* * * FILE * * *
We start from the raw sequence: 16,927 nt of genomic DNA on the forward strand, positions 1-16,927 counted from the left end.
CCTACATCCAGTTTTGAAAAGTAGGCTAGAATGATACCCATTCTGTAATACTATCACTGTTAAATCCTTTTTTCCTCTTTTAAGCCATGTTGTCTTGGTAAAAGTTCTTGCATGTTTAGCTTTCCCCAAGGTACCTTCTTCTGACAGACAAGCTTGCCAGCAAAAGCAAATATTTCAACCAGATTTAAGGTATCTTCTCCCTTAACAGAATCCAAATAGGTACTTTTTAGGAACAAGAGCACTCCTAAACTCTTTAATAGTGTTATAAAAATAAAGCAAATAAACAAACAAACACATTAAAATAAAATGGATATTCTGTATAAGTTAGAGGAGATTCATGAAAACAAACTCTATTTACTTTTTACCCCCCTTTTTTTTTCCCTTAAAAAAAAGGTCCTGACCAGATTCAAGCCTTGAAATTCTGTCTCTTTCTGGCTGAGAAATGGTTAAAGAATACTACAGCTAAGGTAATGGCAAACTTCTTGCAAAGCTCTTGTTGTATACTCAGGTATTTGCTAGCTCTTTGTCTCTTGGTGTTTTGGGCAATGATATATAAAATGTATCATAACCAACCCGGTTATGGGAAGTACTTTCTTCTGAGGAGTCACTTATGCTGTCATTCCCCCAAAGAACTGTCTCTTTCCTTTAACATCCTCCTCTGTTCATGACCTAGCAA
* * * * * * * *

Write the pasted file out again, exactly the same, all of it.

We start from the raw sequence: 16,927 nt of genomic DNA on the forward strand, positions 1-16,927 counted from the left end.
CCTACATCCAGTTTTGAAAAGTAGGCTAGAATGATACCCATTCTGTAATACTATCACTGTTAAATCCTTTTTTCCTCTTTTAAGCCATGTTGTCTTGGTAAAAGTTCTTGCATGTTTAGCTTTCCCCAAGGTACCTTCTTCTGACAGACAAGCTTGCCAGCAAAAGCAAATATTTCAACCAGATTTAAGGTATCTTCTCCCTTAACAGAATCCAAATAGGTACTTTTTAGGAACAAGAGCACTCCTAAACTCTTTAATAGTGTTATAAAAATAAAGCAAATAAACAAACAAACACATTAAAATAAAATGGATATTCTGTATAAGTTAGAGGAGATTCATGAAAACAAACTCTATTTACTTTTTACCCCCCTTTTTTTTTCCCTTAAAAAAAAGGTCCTGACCAGATTCAAGCCTTGAAATTCTGTCTCTTTCTGGCTGAGAAATGGTTAAAGAATACTACAGCTAAGGTAATGGCAAACTTCTTGCAAAGCTCTTGTTGTATACTCAGGTATTTGCTAGCTCTTTGTCTCTTGGTGTTTTGGGCAATGATATATAAAATGTATCATAACCAACCCGGTTATGGGAAGTACTTTCTTCTGAGGAGTCACTTATGCTGTCATTCCCCCAAAGAACTGTCTCTTTCCTTTAACATCCTCCTCTGTTCATGACCTAGCAA